How Workona can transform your team collaboration

How Workona can transform your team collaboration
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Let’s get real for a minute: Much as the companies that create productivity apps would like to think otherwise, most of us don’t work and live entirely within any single software ecosystem.

Sure, maybe you use Google Workspace for your email, word processing, and file storing. Or maybe you consider Microsoft 365 (formerly known as Office) to be your home base.

If you’re anything like me, though, neither of those environments is where your virtual office ends. Perhaps that’s because you use Slack for your professional communication. Perhaps you rely on tools like Trello, Notion, or ClickUp — or, heck, even some combination of ’em! — for more advanced info organizing and project management.

Whatever the case may be, by the time you sprinkle in a pinch of WordPress, a dash of Todoist, and a healthy dusting of Miro, you’ve got yourself quite the cross-platform collaboration cocktail.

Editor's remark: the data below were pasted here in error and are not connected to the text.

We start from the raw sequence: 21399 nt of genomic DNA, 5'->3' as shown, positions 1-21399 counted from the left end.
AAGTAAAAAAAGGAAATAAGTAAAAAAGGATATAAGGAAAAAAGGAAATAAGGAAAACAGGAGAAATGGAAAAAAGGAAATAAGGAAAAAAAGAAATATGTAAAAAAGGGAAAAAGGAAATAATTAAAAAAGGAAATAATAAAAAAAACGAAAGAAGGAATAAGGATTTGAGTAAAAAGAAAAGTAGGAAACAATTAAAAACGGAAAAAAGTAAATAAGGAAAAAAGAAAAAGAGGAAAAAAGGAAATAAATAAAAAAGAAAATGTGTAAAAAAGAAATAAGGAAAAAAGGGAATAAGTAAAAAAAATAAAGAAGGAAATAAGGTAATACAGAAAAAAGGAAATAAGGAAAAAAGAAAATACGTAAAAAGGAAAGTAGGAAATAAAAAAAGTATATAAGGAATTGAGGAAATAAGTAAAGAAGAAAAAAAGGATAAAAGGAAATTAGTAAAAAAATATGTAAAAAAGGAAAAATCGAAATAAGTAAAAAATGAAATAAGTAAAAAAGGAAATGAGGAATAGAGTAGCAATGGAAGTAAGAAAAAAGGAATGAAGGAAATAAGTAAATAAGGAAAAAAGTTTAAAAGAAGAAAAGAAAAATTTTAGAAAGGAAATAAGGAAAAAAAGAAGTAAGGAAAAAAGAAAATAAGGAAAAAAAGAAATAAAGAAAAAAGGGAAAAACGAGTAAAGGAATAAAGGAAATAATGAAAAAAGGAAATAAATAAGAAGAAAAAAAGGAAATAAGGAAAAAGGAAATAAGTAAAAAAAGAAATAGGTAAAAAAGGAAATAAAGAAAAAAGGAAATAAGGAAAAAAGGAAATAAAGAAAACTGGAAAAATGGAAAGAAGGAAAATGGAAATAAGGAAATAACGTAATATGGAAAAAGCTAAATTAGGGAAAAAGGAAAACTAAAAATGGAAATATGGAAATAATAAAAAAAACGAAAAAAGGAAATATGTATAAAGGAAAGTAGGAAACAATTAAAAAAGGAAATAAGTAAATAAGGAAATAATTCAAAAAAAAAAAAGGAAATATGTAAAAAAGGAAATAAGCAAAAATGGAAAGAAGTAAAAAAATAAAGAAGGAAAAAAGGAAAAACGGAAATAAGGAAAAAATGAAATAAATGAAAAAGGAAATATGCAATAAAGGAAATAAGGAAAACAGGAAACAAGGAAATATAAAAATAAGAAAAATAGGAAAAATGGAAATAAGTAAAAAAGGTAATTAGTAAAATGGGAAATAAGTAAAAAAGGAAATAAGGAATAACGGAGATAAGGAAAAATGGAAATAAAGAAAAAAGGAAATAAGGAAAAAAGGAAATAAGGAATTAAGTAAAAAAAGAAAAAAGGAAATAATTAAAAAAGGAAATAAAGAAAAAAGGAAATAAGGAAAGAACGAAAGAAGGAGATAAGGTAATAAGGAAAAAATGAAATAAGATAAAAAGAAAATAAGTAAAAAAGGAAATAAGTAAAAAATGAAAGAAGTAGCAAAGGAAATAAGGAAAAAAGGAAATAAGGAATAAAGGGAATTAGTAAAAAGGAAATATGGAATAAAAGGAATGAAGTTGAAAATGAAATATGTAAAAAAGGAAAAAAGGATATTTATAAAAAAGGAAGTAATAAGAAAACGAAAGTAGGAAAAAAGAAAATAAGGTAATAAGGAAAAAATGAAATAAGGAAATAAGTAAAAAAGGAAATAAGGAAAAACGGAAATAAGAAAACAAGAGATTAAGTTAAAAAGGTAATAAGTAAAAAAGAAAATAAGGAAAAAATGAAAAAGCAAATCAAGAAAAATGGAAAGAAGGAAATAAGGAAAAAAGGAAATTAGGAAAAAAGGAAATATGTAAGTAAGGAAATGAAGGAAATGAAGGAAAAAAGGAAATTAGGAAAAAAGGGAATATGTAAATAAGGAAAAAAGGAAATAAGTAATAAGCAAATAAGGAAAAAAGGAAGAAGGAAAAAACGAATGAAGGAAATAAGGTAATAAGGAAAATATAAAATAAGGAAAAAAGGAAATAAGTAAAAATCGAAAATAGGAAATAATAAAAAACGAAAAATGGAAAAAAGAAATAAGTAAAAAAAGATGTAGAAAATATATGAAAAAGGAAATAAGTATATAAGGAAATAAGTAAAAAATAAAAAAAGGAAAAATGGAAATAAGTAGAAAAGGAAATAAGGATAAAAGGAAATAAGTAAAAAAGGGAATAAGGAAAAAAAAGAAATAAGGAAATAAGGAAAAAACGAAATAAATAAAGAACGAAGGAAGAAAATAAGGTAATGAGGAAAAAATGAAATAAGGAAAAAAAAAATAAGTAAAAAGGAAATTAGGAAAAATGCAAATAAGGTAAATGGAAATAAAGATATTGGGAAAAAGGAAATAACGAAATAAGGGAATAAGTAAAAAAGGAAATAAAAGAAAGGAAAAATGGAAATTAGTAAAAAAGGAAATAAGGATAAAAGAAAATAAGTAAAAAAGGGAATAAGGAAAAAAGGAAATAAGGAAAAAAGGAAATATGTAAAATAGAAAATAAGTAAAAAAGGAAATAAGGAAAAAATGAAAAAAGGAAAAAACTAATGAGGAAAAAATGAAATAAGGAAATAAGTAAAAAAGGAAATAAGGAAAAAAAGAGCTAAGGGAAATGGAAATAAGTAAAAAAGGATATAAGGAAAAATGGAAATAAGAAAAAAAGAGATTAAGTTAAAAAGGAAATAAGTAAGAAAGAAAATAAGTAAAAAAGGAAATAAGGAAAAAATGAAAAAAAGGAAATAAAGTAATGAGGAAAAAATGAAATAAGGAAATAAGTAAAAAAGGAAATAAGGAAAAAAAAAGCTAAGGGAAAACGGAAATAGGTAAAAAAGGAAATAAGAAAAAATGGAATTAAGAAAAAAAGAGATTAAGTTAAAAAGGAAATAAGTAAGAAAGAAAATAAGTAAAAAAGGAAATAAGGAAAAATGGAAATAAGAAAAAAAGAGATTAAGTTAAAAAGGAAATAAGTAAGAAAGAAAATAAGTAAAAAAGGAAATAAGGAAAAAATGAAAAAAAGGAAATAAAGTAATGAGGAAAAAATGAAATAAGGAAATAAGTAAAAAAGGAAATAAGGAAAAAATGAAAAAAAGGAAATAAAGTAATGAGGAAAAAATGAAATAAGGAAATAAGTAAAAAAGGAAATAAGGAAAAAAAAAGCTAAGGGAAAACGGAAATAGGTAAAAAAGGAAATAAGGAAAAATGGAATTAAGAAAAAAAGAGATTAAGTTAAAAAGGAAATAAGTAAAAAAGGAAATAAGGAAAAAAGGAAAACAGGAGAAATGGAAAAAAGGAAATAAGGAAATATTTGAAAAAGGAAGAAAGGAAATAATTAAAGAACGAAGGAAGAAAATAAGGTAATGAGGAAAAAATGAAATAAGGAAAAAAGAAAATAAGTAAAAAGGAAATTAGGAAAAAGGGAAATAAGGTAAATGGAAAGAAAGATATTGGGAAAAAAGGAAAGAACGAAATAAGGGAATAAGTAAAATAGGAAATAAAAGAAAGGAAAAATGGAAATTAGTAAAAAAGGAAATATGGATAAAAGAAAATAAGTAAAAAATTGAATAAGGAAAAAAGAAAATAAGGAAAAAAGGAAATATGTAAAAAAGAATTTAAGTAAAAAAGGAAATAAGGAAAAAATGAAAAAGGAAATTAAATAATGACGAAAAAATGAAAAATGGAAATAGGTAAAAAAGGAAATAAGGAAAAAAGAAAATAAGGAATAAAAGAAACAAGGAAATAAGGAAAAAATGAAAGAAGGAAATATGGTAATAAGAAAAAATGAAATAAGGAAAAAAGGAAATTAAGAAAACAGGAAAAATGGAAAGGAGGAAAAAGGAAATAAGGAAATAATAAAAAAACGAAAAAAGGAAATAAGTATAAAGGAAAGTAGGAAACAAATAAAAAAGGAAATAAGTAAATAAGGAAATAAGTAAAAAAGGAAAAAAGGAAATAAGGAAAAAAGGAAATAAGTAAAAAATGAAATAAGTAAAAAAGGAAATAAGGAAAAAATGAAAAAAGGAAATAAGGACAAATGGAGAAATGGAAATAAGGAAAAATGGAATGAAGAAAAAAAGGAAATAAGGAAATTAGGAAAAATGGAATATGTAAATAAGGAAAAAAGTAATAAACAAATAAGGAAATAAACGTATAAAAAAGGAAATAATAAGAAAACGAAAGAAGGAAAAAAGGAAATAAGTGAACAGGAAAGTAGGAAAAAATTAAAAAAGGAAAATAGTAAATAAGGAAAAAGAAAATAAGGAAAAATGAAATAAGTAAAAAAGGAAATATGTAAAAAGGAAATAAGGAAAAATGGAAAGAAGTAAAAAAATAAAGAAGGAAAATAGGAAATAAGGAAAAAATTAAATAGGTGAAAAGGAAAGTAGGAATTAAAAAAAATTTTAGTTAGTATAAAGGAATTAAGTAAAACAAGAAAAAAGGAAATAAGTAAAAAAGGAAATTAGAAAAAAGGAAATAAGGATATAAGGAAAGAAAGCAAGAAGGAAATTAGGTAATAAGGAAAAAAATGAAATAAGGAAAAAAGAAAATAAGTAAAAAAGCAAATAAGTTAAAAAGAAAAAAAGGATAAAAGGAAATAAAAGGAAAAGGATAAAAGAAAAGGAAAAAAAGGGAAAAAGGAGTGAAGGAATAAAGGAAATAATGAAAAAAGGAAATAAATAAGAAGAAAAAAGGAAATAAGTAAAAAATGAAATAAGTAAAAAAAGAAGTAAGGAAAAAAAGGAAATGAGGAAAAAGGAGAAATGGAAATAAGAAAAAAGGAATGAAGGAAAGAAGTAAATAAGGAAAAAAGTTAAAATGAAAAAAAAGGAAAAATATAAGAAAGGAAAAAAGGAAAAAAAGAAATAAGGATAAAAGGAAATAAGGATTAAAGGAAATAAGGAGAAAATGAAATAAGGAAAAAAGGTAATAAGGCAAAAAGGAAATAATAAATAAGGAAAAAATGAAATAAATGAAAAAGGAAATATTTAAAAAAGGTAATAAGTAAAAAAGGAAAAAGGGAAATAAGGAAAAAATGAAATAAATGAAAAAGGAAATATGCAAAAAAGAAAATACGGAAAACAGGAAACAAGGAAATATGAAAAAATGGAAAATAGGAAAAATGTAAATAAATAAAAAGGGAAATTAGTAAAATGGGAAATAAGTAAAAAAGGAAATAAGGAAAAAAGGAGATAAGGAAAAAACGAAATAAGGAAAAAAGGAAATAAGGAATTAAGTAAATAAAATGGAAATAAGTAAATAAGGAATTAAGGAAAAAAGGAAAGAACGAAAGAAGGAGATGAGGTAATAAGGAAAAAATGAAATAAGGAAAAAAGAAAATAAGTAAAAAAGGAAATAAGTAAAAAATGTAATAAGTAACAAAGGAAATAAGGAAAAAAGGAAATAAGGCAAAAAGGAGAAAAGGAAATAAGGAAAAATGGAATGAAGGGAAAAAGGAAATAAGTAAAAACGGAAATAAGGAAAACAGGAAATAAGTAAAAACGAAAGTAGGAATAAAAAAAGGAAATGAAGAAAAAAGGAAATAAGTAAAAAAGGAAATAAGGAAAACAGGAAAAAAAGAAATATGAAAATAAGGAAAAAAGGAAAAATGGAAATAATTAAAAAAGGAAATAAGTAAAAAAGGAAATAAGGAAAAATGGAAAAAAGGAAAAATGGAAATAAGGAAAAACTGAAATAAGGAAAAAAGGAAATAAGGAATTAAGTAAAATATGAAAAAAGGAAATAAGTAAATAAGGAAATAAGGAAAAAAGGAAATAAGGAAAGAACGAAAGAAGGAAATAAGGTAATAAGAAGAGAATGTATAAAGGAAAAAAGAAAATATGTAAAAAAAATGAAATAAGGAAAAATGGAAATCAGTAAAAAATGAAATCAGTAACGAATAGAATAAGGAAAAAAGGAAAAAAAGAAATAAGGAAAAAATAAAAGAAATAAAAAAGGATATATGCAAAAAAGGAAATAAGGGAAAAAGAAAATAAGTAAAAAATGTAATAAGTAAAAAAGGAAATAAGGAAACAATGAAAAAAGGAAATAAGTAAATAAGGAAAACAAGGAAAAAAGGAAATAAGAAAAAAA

And here’s what’s really wild: For as often as many of us work that way, our virtual environments almost seem designed to make it difficult. That’s true even as an individual, as anyone who’s ever juggled two dozen browser tabs across seven different services can tell you. And once you add a team into the equation, it becomes an even greater exercise in frustration to keep track of all the different pieces connected to a typical project puzzle.

A service called Workona might have found the answer. Workona, founded in 2017, has slowly been chipping away at the gap between how we actually work these days and the types of work our desktops are designed to handle. With its latest improvements in tow, the service has created a deceptively simple solution for a complex-seeming and maddeningly common problem.

The core Workona concept

It’s easy to think of Workona as a mere tab manager for your browser. In fact, it is also that — via a free extension you can install into Chrome, Edge, or Firefox. (The company says a Safari extension is planned.)